We were reading “The Pardoner’s Tale” from Chaucer’s Canterbury Tales in Brit Lit the other day. It’s a story about three foolish (and slightly intoxicated) young men who decide to set out on a journey to kill Death, since they were tired of him stealing their friends. Soon after their quest begins, they stumble upon a pile of gold. Worried about accusations of theft if they were to lug a bulging sack of coins into town in the daylight, they elect one member of the gang to procure enough food for the group to hold them over until a cover of darkness would hide their suspicious actions. While the third fellow is gone, the other two do some complex math and figure out that splitting the gold two ways is more profitable than splitting it three ways. The third fellow, on his way into town, comes to a similar conclusion. He buys a little arsenic with which to infuse the wine for his companions, while they decide that knifing him will be the quickest means to a heftier payday. The fellow returns, bearing food and poison. His greedy companions stab him. They decide to celebrate their victory over food and drink–which includes the jug of poisoned wine. At the story’s end, all three lie dead. They had looked for Death, and they had surely found him.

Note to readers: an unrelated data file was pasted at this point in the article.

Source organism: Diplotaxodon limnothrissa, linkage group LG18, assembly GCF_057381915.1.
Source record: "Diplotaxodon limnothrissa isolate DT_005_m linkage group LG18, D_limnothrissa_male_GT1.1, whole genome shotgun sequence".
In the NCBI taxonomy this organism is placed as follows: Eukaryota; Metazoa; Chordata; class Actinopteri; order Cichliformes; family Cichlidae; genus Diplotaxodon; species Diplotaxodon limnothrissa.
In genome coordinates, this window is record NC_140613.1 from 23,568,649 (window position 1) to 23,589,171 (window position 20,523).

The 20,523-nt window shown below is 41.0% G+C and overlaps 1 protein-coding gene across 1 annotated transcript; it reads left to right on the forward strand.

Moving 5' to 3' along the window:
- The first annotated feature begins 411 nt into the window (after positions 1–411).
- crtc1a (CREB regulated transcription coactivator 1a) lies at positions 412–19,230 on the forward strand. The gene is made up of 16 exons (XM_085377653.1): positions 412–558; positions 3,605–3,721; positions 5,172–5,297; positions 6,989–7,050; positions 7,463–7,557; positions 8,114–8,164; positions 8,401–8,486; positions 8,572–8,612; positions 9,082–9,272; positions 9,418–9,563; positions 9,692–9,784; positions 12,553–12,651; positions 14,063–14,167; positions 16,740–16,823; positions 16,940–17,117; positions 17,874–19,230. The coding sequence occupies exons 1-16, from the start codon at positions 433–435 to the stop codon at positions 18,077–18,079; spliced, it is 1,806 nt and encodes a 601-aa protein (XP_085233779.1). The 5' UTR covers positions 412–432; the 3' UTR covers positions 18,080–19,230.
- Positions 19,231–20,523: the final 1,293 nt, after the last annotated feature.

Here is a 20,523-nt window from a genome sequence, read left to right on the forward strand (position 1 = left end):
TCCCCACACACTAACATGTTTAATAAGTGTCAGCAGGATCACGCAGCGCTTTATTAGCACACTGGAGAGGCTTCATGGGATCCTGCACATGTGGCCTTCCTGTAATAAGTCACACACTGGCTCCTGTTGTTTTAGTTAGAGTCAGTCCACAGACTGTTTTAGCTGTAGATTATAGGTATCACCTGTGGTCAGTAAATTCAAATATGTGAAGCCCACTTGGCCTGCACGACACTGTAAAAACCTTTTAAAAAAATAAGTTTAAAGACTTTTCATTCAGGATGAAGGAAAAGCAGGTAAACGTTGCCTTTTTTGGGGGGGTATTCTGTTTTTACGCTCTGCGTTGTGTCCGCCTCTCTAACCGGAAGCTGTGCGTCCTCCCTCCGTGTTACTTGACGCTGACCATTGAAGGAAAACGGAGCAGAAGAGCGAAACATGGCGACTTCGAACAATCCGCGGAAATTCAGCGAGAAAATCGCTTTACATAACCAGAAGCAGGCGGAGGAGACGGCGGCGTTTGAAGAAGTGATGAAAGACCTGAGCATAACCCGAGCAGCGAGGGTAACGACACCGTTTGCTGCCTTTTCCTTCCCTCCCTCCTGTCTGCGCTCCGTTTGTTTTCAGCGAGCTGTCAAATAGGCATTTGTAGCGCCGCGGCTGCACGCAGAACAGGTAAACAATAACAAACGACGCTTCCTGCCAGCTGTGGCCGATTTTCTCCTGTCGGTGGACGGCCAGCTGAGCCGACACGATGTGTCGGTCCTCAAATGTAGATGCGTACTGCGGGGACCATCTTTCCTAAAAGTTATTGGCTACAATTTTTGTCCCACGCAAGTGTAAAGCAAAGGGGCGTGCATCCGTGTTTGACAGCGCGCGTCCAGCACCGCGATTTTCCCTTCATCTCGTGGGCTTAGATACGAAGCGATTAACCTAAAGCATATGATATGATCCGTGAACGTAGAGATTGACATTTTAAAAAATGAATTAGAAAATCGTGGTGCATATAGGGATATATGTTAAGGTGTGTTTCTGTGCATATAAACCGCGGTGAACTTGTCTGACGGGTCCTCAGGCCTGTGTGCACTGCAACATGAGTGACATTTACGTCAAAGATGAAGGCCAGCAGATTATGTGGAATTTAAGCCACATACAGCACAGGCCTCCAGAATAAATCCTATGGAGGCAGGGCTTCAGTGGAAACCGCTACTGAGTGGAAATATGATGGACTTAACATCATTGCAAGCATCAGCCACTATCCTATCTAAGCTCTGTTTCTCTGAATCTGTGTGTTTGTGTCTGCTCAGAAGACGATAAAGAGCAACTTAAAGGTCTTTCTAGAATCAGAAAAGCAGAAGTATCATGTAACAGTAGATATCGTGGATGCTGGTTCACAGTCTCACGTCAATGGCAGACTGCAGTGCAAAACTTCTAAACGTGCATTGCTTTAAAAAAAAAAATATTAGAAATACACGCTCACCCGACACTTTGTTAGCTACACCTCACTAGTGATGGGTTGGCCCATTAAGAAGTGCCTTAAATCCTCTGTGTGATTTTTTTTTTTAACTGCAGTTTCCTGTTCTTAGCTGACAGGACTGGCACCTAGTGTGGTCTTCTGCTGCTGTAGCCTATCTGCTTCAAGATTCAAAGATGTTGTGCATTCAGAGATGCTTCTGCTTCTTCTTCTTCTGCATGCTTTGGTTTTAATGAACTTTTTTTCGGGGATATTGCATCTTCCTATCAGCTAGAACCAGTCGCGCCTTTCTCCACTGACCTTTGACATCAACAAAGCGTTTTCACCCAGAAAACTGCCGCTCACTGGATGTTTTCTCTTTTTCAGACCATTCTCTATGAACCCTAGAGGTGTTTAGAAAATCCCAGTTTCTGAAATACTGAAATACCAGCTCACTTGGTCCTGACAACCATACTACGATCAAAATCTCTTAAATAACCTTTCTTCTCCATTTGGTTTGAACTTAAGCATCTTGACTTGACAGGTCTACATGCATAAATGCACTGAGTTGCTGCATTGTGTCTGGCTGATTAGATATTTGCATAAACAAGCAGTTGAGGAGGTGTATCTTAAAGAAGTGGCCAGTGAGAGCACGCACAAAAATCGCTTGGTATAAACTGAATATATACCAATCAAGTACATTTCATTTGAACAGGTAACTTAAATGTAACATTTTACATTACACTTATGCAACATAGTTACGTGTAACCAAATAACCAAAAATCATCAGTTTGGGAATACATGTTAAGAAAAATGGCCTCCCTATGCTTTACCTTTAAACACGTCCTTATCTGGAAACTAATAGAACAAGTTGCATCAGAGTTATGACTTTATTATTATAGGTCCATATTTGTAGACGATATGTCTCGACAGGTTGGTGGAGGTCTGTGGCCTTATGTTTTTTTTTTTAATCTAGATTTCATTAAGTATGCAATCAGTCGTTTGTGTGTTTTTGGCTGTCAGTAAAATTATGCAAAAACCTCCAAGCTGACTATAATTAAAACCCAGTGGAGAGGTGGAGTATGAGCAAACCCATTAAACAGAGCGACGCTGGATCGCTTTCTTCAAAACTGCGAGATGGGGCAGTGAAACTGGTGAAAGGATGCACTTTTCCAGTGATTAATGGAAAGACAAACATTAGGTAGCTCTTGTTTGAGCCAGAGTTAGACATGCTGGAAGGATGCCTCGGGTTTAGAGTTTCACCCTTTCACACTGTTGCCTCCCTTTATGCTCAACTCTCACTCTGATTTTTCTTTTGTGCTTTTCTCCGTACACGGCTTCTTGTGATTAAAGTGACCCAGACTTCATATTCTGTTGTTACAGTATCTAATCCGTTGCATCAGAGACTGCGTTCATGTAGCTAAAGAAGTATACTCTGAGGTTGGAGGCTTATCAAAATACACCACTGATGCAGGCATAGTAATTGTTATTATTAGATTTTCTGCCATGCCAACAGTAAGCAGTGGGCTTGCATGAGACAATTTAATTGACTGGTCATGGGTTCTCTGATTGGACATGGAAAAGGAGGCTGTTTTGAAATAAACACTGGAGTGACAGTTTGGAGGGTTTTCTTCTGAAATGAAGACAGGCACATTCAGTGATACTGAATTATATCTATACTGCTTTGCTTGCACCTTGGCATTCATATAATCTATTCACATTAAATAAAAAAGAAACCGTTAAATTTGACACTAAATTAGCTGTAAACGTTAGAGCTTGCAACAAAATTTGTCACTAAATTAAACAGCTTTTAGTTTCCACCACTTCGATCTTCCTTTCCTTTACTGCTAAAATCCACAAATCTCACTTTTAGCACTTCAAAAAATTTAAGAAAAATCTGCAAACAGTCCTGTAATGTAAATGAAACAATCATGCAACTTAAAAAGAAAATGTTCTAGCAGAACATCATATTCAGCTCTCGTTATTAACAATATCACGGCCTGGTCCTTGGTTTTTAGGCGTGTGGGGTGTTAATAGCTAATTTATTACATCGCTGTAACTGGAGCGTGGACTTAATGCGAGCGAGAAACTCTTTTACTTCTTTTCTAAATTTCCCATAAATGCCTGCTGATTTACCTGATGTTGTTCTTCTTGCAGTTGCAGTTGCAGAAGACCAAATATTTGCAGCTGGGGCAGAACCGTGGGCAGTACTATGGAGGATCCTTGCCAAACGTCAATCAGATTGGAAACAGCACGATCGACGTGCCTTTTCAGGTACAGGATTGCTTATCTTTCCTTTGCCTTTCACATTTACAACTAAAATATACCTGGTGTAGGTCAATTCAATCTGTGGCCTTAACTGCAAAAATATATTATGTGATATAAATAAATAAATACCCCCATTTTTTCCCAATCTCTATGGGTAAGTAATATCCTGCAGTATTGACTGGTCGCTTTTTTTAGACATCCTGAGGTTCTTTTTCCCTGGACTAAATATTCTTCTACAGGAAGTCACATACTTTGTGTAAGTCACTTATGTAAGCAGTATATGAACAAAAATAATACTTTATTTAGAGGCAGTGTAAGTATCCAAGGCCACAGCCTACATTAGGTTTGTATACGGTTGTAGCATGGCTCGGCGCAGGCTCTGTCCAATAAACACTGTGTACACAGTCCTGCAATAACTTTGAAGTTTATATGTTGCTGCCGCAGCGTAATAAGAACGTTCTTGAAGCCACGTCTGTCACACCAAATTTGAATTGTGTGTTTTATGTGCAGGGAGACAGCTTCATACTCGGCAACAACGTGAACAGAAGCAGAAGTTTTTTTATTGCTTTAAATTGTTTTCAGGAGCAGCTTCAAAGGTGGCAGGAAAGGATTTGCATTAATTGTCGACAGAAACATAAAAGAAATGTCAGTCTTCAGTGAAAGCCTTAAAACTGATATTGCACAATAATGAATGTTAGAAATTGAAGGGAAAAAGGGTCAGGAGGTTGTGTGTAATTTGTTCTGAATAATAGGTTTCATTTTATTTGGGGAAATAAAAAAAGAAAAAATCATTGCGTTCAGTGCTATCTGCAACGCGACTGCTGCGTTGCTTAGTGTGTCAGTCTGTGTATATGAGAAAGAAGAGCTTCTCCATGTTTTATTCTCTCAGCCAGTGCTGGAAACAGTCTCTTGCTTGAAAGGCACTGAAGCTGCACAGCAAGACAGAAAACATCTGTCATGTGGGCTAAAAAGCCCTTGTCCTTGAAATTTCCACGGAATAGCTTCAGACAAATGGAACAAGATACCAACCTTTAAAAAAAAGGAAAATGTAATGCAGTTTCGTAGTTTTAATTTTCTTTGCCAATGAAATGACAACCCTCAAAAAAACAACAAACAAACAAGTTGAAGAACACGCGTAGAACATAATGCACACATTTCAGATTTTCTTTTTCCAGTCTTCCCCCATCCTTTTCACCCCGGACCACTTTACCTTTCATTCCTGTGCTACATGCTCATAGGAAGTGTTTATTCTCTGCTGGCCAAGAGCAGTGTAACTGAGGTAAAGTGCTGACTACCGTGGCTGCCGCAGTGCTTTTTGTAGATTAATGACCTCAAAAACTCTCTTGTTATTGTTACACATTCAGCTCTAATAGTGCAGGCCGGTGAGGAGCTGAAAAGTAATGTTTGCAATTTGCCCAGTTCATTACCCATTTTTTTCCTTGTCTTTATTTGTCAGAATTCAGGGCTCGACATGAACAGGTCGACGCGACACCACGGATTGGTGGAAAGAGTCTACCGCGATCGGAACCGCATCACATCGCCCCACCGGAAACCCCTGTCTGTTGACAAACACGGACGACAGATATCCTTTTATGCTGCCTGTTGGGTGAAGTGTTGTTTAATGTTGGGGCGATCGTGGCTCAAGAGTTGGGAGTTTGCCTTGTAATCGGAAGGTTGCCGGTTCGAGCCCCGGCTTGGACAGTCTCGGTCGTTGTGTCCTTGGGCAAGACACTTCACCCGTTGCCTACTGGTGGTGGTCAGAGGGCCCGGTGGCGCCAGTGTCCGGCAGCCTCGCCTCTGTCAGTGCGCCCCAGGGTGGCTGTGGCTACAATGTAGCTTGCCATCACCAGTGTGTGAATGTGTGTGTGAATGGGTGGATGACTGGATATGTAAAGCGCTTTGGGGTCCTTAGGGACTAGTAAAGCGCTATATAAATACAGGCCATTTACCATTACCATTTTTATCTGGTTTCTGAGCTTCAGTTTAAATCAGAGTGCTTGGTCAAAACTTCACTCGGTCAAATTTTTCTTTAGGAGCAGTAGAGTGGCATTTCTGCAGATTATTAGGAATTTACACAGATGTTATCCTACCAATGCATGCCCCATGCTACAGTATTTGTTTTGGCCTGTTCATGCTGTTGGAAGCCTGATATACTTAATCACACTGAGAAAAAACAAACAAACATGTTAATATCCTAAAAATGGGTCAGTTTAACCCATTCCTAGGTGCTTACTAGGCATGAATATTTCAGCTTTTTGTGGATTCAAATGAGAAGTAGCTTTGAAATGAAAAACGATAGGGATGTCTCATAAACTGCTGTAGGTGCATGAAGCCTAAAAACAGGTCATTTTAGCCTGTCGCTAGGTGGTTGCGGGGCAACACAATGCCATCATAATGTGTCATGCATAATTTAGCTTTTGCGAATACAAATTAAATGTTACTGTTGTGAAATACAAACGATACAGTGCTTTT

At the end of this story, one of my students was laughing heartily. “What’s so funny?” I asked.
“They thought,” he replied, chuckling, snorting, “Those stupid dudes thought they could kill Death. Why would you think you could defeat Death?”
I looked back at my student. I thought about teenagers who drove at reckless speeds down the interstate. Who did hard drugs. Who texted while driving. Who thought drinking and driving was no big deal. Who thought the only thrills in life came through foolish risks.
My voice felt suddenly choked and my eyes stung and it was hard to speak.
“I don’t know,” I replied.